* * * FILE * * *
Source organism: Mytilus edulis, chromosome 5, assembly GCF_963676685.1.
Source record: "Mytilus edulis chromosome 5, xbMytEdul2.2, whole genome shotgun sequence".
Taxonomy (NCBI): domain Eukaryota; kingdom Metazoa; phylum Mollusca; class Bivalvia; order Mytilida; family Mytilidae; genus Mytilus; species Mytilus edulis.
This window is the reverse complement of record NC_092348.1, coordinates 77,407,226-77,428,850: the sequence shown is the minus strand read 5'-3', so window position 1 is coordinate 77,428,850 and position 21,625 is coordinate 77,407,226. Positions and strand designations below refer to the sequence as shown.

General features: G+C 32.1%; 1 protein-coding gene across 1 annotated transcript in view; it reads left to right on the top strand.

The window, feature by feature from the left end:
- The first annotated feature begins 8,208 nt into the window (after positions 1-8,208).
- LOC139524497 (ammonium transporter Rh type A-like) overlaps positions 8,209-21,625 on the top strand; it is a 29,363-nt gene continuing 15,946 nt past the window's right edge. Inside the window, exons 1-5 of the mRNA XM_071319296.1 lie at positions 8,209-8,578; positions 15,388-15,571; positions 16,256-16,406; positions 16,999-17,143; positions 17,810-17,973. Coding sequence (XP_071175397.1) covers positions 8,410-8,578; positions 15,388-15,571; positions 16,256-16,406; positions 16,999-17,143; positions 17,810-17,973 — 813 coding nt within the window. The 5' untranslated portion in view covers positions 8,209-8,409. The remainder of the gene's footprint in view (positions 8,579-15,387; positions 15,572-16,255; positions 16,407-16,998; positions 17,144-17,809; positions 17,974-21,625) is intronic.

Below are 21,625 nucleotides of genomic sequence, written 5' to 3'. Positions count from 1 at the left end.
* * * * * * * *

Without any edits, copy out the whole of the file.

Source organism: Mytilus edulis, chromosome 5, assembly GCF_963676685.1.
Source record: "Mytilus edulis chromosome 5, xbMytEdul2.2, whole genome shotgun sequence".
Taxonomy (NCBI): domain Eukaryota; kingdom Metazoa; phylum Mollusca; class Bivalvia; order Mytilida; family Mytilidae; genus Mytilus; species Mytilus edulis.
This window is the reverse complement of record NC_092348.1, coordinates 77,407,226-77,428,850: the sequence shown is the minus strand read 5'-3', so window position 1 is coordinate 77,428,850 and position 21,625 is coordinate 77,407,226. Positions and strand designations below refer to the sequence as shown.

General features: G+C 32.1%; 1 protein-coding gene across 1 annotated transcript in view; it reads left to right on the top strand.

The window, feature by feature from the left end:
- The first annotated feature begins 8,208 nt into the window (after positions 1-8,208).
- LOC139524497 (ammonium transporter Rh type A-like) overlaps positions 8,209-21,625 on the top strand; it is a 29,363-nt gene continuing 15,946 nt past the window's right edge. Inside the window, exons 1-5 of the mRNA XM_071319296.1 lie at positions 8,209-8,578; positions 15,388-15,571; positions 16,256-16,406; positions 16,999-17,143; positions 17,810-17,973. Coding sequence (XP_071175397.1) covers positions 8,410-8,578; positions 15,388-15,571; positions 16,256-16,406; positions 16,999-17,143; positions 17,810-17,973 — 813 coding nt within the window. The 5' untranslated portion in view covers positions 8,209-8,409. The remainder of the gene's footprint in view (positions 8,579-15,387; positions 15,572-16,255; positions 16,407-16,998; positions 17,144-17,809; positions 17,974-21,625) is intronic.

Below are 21,625 nucleotides of genomic sequence, written 5' to 3'. Positions count from 1 at the left end.